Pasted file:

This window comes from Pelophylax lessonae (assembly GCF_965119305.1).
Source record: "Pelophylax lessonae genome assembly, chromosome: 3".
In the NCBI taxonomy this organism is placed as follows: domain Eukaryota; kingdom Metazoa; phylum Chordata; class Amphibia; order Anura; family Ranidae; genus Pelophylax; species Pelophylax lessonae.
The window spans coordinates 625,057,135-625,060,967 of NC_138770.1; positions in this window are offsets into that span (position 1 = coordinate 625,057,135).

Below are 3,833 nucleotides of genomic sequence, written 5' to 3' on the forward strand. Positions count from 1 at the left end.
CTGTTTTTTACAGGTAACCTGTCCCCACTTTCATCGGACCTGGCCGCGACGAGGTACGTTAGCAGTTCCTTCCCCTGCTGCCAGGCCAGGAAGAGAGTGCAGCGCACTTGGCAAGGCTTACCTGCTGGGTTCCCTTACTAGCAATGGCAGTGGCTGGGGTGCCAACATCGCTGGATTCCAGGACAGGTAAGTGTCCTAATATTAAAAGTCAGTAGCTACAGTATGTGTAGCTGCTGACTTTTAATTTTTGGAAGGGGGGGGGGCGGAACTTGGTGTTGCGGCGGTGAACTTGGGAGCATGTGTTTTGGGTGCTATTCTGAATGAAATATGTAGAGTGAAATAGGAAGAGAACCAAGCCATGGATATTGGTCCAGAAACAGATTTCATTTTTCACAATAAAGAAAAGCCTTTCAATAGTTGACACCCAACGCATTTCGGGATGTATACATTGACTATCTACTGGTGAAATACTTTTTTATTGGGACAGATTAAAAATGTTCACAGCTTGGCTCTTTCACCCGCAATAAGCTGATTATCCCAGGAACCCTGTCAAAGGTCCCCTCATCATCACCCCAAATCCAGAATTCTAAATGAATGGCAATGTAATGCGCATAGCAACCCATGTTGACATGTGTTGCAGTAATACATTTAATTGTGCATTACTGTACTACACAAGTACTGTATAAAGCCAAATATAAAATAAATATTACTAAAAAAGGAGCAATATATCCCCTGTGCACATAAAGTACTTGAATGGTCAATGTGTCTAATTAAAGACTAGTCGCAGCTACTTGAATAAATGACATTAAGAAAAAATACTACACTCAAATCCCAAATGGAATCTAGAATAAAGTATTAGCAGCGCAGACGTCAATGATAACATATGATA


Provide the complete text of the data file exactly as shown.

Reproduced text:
This window comes from Pelophylax lessonae (assembly GCF_965119305.1).
Source record: "Pelophylax lessonae genome assembly, chromosome: 3".
In the NCBI taxonomy this organism is placed as follows: domain Eukaryota; kingdom Metazoa; phylum Chordata; class Amphibia; order Anura; family Ranidae; genus Pelophylax; species Pelophylax lessonae.
The window spans coordinates 625,057,135-625,060,967 of NC_138770.1; positions in this window are offsets into that span (position 1 = coordinate 625,057,135).

Below are 3,833 nucleotides of genomic sequence, written 5' to 3' on the forward strand. Positions count from 1 at the left end.
CTGTTTTTTACAGGTAACCTGTCCCCACTTTCATCGGACCTGGCCGCGACGAGGTACGTTAGCAGTTCCTTCCCCTGCTGCCAGGCCAGGAAGAGAGTGCAGCGCACTTGGCAAGGCTTACCTGCTGGGTTCCCTTACTAGCAATGGCAGTGGCTGGGGTGCCAACATCGCTGGATTCCAGGACAGGTAAGTGTCCTAATATTAAAAGTCAGTAGCTACAGTATGTGTAGCTGCTGACTTTTAATTTTTGGAAGGGGGGGGGGCGGAACTTGGTGTTGCGGCGGTGAACTTGGGAGCATGTGTTTTGGGTGCTATTCTGAATGAAATATGTAGAGTGAAATAGGAAGAGAACCAAGCCATGGATATTGGTCCAGAAACAGATTTCATTTTTCACAATAAAGAAAAGCCTTTCAATAGTTGACACCCAACGCATTTCGGGATGTATACATTGACTATCTACTGGTGAAATACTTTTTTATTGGGACAGATTAAAAATGTTCACAGCTTGGCTCTTTCACCCGCAATAAGCTGATTATCCCAGGAACCCTGTCAAAGGTCCCCTCATCATCACCCCAAATCCAGAATTCTAAATGAATGGCAATGTAATGCGCATAGCAACCCATGTTGACATGTGTTGCAGTAATACATTTAATTGTGCATTACTGTACTACACAAGTACTGTATAAAGCCAAATATAAAATAAATATTACTAAAAAAGGAGCAATATATCCCCTGTGCACATAAAGTACTTGAATGGTCAATGTGTCTAATTAAAGACTAGTCGCAGCTACTTGAATAAATGACATTAAGAAAAAATACTACACTCAAATCCCAAATGGAATCTAGAATAAAGTATTAGCAGCGCAGACGTCAATGATAACATATGATA